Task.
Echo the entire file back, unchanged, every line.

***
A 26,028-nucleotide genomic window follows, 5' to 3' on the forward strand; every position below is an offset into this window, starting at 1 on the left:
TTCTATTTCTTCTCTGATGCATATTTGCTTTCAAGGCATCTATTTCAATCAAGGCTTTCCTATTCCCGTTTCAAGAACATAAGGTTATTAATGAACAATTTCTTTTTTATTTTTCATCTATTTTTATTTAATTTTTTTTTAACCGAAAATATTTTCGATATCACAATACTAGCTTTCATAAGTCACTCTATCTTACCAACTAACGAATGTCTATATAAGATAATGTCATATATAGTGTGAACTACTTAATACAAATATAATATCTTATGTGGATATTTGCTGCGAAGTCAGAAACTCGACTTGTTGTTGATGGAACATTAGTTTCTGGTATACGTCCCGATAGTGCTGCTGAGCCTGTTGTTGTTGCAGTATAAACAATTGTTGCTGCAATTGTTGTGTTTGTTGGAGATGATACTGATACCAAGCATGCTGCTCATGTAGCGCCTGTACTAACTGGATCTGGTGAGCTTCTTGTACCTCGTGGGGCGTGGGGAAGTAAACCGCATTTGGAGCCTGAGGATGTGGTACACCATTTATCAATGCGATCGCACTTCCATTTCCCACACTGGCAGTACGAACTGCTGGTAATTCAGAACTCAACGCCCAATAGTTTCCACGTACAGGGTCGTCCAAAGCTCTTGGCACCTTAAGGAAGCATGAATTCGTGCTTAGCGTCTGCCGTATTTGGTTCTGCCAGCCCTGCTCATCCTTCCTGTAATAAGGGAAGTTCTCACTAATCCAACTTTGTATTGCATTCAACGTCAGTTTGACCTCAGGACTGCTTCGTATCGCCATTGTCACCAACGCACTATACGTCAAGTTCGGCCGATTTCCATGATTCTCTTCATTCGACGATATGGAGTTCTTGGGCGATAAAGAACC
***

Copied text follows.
A 26,028-nucleotide genomic window follows, 5' to 3' on the forward strand; every position below is an offset into this window, starting at 1 on the left:
TTCTATTTCTTCTCTGATGCATATTTGCTTTCAAGGCATCTATTTCAATCAAGGCTTTCCTATTCCCGTTTCAAGAACATAAGGTTATTAATGAACAATTTCTTTTTTATTTTTCATCTATTTTTATTTAATTTTTTTTTAACCGAAAATATTTTCGATATCACAATACTAGCTTTCATAAGTCACTCTATCTTACCAACTAACGAATGTCTATATAAGATAATGTCATATATAGTGTGAACTACTTAATACAAATATAATATCTTATGTGGATATTTGCTGCGAAGTCAGAAACTCGACTTGTTGTTGATGGAACATTAGTTTCTGGTATACGTCCCGATAGTGCTGCTGAGCCTGTTGTTGTTGCAGTATAAACAATTGTTGCTGCAATTGTTGTGTTTGTTGGAGATGATACTGATACCAAGCATGCTGCTCATGTAGCGCCTGTACTAACTGGATCTGGTGAGCTTCTTGTACCTCGTGGGGCGTGGGGAAGTAAACCGCATTTGGAGCCTGAGGATGTGGTACACCATTTATCAATGCGATCGCACTTCCATTTCCCACACTGGCAGTACGAACTGCTGGTAATTCAGAACTCAACGCCCAATAGTTTCCACGTACAGGGTCGTCCAAAGCTCTTGGCACCTTAAGGAAGCATGAATTCGTGCTTAGCGTCTGCCGTATTTGGTTCTGCCAGCCCTGCTCATCCTTCCTGTAATAAGGGAAGTTCTCACTAATCCAACTTTGTATTGCATTCAACGTCAGTTTGACCTCAGGACTGCTTCGTATCGCCATTGTCACCAACGCACTATACGTCAAGTTCGGCCGATTTCCATGATTCTCTTCATTCGACGATATGGAGTTCTTGGGCGATAAAGAACC